The photos of the first non-trial patients getting the coronavirus vaccine and the news of Alaska’s own preparations for the arrival of its first doses of the vaccines marked a new phase on the pandemic as the end comes into sight.
But as hopeful and as optimistic as everything feels right now, Alaska’s health officials are cautioning that the initial arrival of the vaccine isn’t going to change day-to-day life for the average Alaskan and that it will be well into 2021 before things start to look different.
Dr. Anne Zink, the Alaska Chief Medical Officer who has been the state’s leading official in responding to the virus and communicating to the public, likened the development and deployment of the vaccine to a monumental undertaking. She cautioned that it’s not likely to make a significant different for the average Alaskan and that measures like social distancing, mask-wearing and limiting gatherings will be critically important until the vaccine is widely available.
“We can see the runway up ahead it’s going to be a lot of work in the next few months, but I think the spring and summer are going to feel like very different places,” she said. “Not because of any rules or regulations but because we’re not going to be having as many people sick and infected with covid-19.”
Alaska officials said on Monday that between the Pfizer and Moderna vaccines they expect to receive 53,000 doses before the end of the year and will begin the first phase of inoculations as early as next week with the vaccine going to front-line health care worker, long-term care facility residents and staff, some emergency responders, community health aides and individuals performing the vaccinations.
At a legislative hearing on Monday to discuss the vaccine rollout, Zink said it will take several times that number to achieve the kind of immunity needed to community spread of the virus: About 60% to 70% of the population need immunity to slow the chances of widespread transmission of the virus.
As for the difference between immunities gained naturally from getting sick with the virus and the immunity derived from vaccinations, Zink said that the vaccination is believed to be more “robust” in terms of preventing serious infections.
While Monday’s hearing had a fair bit of second-guessing and doubting of a response to the pandemic at all, Zink stressed that a monumental effort has gone into the development and deployment of the vaccine.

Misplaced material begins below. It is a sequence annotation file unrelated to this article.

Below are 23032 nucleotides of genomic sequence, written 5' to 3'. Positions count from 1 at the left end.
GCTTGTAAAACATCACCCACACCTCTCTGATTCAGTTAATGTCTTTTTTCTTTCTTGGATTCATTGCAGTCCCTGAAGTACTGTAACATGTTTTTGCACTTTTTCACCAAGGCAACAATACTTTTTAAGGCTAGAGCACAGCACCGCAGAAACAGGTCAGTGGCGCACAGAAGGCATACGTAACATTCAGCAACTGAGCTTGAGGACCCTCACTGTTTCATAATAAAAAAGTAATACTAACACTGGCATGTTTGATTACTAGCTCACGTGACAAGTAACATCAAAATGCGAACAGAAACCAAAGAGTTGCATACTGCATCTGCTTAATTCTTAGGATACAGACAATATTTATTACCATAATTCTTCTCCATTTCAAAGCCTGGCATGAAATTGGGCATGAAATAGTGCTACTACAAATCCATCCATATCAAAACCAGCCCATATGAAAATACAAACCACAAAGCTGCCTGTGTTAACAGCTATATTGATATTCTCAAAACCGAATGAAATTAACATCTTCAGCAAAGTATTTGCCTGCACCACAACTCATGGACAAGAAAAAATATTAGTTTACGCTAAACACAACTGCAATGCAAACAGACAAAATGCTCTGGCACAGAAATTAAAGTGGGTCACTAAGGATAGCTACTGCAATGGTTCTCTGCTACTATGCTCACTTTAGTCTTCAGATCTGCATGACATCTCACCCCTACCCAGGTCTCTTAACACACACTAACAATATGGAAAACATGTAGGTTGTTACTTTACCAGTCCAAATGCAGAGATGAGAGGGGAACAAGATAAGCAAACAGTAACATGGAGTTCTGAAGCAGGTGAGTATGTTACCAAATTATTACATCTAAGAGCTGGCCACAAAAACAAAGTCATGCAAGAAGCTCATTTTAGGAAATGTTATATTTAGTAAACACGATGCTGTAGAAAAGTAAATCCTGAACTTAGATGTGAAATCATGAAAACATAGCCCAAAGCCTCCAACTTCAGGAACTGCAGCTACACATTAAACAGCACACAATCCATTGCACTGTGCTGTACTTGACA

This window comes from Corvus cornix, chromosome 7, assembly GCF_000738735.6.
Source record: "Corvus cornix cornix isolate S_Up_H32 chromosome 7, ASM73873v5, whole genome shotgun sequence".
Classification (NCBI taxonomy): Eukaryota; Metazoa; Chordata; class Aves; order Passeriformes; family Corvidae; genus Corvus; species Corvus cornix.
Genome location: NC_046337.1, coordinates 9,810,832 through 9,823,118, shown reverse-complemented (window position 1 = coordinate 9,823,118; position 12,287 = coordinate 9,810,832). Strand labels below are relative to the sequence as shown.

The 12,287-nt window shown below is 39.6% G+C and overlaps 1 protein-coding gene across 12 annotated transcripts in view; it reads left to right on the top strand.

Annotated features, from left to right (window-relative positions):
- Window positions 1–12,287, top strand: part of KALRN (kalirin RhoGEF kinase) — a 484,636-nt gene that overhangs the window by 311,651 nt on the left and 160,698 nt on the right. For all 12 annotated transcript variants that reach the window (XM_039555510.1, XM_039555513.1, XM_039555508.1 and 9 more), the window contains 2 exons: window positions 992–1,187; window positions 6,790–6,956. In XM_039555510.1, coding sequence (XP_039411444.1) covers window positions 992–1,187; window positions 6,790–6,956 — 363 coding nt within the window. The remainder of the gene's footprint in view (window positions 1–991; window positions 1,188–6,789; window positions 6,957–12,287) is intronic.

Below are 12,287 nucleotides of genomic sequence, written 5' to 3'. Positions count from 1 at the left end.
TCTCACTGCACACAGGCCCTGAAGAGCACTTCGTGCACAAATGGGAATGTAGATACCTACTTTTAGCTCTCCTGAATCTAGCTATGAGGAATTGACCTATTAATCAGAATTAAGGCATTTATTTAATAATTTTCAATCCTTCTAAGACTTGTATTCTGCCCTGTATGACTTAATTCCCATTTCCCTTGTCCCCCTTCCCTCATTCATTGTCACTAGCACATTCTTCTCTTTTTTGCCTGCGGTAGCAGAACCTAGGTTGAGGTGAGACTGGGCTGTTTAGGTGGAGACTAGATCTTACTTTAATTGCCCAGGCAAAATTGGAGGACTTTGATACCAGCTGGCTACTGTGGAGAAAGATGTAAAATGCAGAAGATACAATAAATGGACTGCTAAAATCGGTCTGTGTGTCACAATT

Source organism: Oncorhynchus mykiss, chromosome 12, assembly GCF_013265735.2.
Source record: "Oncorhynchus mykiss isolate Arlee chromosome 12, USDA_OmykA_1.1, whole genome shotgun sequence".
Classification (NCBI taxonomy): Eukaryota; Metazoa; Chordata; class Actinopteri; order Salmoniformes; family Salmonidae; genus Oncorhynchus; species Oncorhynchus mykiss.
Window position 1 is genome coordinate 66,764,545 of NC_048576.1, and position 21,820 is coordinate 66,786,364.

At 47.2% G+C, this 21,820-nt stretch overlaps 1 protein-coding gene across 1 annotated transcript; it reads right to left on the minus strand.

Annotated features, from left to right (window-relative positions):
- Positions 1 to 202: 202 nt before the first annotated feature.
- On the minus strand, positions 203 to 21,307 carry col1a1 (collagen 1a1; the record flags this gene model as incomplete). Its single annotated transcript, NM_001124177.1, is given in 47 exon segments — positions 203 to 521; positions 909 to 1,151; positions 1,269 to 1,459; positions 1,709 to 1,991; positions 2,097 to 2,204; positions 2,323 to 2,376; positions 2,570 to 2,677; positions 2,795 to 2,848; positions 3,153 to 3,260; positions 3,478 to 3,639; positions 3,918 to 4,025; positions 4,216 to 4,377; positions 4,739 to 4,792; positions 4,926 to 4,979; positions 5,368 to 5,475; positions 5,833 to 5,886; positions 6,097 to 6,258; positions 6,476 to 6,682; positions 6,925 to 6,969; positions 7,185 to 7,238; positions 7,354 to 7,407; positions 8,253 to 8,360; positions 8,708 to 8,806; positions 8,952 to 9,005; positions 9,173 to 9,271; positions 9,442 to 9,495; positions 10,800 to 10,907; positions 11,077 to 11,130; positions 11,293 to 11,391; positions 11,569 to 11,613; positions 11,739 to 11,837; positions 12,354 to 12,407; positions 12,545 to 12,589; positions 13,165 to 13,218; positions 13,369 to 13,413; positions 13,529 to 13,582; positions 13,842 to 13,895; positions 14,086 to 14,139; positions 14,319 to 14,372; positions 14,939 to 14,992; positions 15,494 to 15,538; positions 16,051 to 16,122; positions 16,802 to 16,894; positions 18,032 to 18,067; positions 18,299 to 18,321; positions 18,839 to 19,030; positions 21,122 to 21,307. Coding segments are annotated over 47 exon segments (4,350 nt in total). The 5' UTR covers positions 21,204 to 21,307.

“I’m describing it a lot like the sun. I think initially on the 22nd, you won’t notice a big difference from the 21st but come the spring equinox we will be getting, I think, a lot more vaccine out and when it’s summer solstice we’ll notice the world is very different and I think the world will be very different with vaccines as well,” she said. “There’s a lot of ifs to that–and making sure there’s no production challenges–but honestly, from my seat in this position, it feels like watching a man landing on the moon. … I feel like this spring and summer will feel like very different places.”
Zink also highlighted the state’s efforts to ensure vaccines are delivered throughout the state in a fair, science-driven and equitable manner. She noted that instead of taking weekly deliveries of the vaccine, Alaska will be taking them in monthly allotments to handle the challenges of distributing a virus throughout the state.
The state is working with the Alaska Tribal Health System to distribute the vaccine to everyone living in rural Alaska regardless of their tribal affiliations. According to a report by Alaska Public Media, Yukon-Kuskokwim Health Corp. has a plan to use an ultra-cold freezer borrowed from the University of Alaska to store the vaccines so they can administer it with nurses travelling on chartered flights.
“They come out to the runway, we inject them, and then we take off and go to the next place and do the same thing all over again,” said Jim Sweeney, YKHC’s incident commander, told the outlet.